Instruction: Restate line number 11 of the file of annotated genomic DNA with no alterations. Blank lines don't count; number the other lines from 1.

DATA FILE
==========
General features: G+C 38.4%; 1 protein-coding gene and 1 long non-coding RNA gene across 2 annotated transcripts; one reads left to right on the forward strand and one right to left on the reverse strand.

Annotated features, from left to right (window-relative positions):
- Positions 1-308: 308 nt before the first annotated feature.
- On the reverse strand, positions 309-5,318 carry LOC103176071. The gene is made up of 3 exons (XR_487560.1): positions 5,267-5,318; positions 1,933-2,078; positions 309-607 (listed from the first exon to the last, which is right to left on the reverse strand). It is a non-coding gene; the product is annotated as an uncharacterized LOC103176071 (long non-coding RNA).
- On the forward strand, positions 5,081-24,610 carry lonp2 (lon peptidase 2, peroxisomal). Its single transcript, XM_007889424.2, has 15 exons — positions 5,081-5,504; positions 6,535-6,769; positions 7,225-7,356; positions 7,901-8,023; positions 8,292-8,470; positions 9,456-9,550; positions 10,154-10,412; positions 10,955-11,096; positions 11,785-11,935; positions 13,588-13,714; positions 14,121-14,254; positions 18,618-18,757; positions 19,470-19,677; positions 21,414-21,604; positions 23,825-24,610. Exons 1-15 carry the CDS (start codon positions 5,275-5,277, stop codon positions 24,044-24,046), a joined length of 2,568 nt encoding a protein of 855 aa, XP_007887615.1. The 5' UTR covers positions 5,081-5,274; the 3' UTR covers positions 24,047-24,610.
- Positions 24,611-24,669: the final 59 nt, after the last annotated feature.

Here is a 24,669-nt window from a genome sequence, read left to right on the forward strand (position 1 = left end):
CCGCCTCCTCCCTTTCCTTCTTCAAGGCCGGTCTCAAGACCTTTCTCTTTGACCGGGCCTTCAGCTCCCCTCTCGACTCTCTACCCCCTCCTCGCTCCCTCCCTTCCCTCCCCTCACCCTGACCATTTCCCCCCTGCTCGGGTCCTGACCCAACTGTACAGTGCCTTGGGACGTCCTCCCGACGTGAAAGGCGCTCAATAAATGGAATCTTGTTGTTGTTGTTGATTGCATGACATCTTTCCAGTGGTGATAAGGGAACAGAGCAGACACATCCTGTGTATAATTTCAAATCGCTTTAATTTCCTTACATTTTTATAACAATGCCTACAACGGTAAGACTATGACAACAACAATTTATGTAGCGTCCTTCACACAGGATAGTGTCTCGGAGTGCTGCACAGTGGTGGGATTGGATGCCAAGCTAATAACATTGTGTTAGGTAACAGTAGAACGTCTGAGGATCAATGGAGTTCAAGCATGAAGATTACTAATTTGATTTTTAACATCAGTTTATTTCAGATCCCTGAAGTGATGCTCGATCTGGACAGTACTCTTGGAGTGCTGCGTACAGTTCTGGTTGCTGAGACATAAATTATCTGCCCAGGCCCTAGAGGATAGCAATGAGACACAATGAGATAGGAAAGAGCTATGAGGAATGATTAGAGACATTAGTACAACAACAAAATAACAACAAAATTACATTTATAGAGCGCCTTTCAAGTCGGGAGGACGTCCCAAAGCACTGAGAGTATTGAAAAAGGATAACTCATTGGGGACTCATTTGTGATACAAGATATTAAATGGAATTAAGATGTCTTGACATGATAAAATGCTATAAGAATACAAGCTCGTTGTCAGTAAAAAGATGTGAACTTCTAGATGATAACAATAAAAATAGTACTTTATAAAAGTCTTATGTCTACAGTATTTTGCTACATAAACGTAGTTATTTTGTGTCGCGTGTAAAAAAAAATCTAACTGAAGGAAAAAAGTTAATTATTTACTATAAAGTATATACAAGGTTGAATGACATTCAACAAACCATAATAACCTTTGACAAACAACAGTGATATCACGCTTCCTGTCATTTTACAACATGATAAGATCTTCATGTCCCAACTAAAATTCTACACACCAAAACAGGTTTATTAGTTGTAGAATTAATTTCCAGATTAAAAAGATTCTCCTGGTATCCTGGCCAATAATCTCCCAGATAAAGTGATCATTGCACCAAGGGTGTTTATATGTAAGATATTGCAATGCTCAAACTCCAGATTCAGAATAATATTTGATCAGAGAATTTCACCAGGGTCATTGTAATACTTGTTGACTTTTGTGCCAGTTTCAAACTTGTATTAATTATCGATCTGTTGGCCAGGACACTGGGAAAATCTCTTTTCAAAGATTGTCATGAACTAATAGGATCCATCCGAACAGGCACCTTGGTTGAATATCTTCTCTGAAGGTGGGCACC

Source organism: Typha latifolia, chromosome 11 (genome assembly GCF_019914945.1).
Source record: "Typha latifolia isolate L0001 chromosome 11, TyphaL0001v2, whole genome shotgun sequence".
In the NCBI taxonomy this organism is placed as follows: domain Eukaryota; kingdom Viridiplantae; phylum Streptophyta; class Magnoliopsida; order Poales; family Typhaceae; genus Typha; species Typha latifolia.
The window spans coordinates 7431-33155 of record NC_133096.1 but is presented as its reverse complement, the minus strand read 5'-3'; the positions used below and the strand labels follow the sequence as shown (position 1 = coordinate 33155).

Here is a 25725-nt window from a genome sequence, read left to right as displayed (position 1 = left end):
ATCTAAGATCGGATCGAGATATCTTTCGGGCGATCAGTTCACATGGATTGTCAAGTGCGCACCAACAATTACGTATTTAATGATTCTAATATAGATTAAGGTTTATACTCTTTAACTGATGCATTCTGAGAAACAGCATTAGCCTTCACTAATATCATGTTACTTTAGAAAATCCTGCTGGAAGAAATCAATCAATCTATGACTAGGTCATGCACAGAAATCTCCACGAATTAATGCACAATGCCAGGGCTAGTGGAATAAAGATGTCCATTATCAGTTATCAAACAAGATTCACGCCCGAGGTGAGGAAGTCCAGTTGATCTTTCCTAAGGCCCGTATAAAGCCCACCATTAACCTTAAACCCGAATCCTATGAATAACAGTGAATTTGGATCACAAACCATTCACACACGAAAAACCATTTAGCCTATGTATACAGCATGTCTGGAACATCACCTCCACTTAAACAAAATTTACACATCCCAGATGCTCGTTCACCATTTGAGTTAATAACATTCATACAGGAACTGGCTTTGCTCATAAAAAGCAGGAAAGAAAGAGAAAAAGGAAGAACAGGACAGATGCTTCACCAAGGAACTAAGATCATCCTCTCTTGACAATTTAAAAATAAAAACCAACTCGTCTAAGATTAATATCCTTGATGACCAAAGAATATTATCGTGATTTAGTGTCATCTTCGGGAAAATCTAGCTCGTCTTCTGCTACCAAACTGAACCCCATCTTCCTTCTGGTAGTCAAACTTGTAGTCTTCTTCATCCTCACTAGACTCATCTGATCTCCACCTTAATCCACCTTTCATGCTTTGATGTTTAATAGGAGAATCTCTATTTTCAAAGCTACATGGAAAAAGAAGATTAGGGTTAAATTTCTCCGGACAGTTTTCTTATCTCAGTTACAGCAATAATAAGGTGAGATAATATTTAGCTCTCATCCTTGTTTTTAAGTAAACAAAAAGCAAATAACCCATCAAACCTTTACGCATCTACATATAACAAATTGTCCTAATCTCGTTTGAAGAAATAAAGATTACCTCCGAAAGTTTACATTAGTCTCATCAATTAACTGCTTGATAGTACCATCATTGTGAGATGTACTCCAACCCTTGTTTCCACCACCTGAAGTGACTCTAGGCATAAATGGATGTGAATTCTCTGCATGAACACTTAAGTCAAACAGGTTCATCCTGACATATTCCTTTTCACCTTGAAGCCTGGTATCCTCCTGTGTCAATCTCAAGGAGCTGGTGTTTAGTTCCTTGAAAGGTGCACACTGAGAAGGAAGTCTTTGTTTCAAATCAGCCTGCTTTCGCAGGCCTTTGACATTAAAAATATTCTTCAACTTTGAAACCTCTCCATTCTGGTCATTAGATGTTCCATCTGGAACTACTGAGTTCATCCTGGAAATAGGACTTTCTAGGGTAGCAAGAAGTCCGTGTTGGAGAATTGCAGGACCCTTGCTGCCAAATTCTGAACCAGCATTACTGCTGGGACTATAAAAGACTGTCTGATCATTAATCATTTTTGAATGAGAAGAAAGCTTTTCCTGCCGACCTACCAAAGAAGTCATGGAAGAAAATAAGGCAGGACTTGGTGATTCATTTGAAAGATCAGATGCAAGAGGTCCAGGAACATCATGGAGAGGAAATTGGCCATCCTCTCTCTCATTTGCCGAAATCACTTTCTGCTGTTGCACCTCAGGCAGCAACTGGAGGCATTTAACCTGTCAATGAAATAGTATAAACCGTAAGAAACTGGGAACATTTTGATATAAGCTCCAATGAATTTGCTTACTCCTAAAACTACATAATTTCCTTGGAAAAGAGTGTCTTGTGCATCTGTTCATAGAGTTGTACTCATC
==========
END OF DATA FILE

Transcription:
In the NCBI taxonomy this organism is placed as follows: domain Eukaryota; kingdom Viridiplantae; phylum Streptophyta; class Magnoliopsida; order Poales; family Typhaceae; genus Typha; species Typha latifolia.